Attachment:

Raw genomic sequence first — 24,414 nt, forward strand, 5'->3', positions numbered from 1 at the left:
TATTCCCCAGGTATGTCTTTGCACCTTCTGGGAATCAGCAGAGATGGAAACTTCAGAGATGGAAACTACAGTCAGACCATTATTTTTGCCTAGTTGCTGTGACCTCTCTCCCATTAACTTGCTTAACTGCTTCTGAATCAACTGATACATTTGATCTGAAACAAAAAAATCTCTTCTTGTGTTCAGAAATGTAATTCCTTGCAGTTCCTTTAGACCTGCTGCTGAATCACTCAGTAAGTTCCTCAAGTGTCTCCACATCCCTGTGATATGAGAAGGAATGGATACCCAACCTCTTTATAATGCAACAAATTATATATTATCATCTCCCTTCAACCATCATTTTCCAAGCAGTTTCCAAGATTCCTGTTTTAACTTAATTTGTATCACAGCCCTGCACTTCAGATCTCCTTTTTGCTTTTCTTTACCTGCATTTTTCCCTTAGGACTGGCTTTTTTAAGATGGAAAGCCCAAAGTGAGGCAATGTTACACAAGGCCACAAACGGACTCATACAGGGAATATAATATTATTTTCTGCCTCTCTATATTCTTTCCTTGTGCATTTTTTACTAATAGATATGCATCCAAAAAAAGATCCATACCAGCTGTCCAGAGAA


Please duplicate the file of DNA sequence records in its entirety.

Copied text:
Raw genomic sequence first — 24,414 nt, forward strand, 5'->3', positions numbered from 1 at the left:
TATTCCCCAGGTATGTCTTTGCACCTTCTGGGAATCAGCAGAGATGGAAACTTCAGAGATGGAAACTACAGTCAGACCATTATTTTTGCCTAGTTGCTGTGACCTCTCTCCCATTAACTTGCTTAACTGCTTCTGAATCAACTGATACATTTGATCTGAAACAAAAAAATCTCTTCTTGTGTTCAGAAATGTAATTCCTTGCAGTTCCTTTAGACCTGCTGCTGAATCACTCAGTAAGTTCCTCAAGTGTCTCCACATCCCTGTGATATGAGAAGGAATGGATACCCAACCTCTTTATAATGCAACAAATTATATATTATCATCTCCCTTCAACCATCATTTTCCAAGCAGTTTCCAAGATTCCTGTTTTAACTTAATTTGTATCACAGCCCTGCACTTCAGATCTCCTTTTTGCTTTTCTTTACCTGCATTTTTCCCTTAGGACTGGCTTTTTTAAGATGGAAAGCCCAAAGTGAGGCAATGTTACACAAGGCCACAAACGGACTCATACAGGGAATATAATATTATTTTCTGCCTCTCTATATTCTTTCCTTGTGCATTTTTTACTAATAGATATGCATCCAAAAAAAGATCCATACCAGCTGTCCAGAGAA